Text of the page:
Another dropped model

Posted on Tue, 26 November 2013


Bob Ropemarks recently had an unfortunate incident at a big show: a rope broke and his model fell. Luckily, no great harm was done but there might be some lessons to be drawn. I applaud Bob for making an account of the incident public. As Bob points out, the most likely cause was the sawing action of rope against rope as he lifted his model into suspension. His model is very slim with a figure to die for but is extremely tall so is a heavier working load than the typical feather-weight Japanese working load. This combined with a high stress lift and the sawing action were enough to break the rope. He speculates that the tooth of the rope contributed to the sawing action, whereas a smoother rope might not have caused so much friction.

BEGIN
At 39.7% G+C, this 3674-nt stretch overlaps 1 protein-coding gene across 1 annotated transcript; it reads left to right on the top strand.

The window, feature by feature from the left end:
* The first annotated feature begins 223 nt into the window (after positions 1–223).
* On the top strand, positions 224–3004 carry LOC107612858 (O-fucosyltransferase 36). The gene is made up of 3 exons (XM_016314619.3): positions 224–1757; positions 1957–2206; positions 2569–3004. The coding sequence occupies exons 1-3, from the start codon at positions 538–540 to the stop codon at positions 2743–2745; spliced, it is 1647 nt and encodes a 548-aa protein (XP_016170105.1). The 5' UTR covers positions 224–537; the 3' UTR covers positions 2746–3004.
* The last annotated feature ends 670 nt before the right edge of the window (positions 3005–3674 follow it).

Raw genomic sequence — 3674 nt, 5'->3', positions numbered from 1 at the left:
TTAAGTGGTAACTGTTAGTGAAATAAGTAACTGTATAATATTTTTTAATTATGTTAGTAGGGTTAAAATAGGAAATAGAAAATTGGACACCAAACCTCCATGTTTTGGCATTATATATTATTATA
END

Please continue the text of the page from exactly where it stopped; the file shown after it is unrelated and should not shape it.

In my opinion, this might well be true but it is not the only variable. The strength of the rope itself and the fibres that make it up will be a major factor. Yes, the real culprit is friction but it could be that oiling and waxing rope has an important function too. It doesn't matter how good the materials use to build an car engine, without lubricant it will be destroyed in seconds. It would seem logical that oiling and waxing rope reduces friction. This means less likelihood of damage to the rope and less resistance on running rope, so less effort for suspension lifts. Win, win! Even if you are as meticulous as Bob about checking and replacing ropes, these things can happen. Make no mistake, suspension is edge play and ranks with extreme sports for risk. Check your ropes, make sure they are up to the job and maintain them. A lot of the thinner Japanese rope is designed for tiny sub-50kg models and has a very short life-span, so bear this in mind!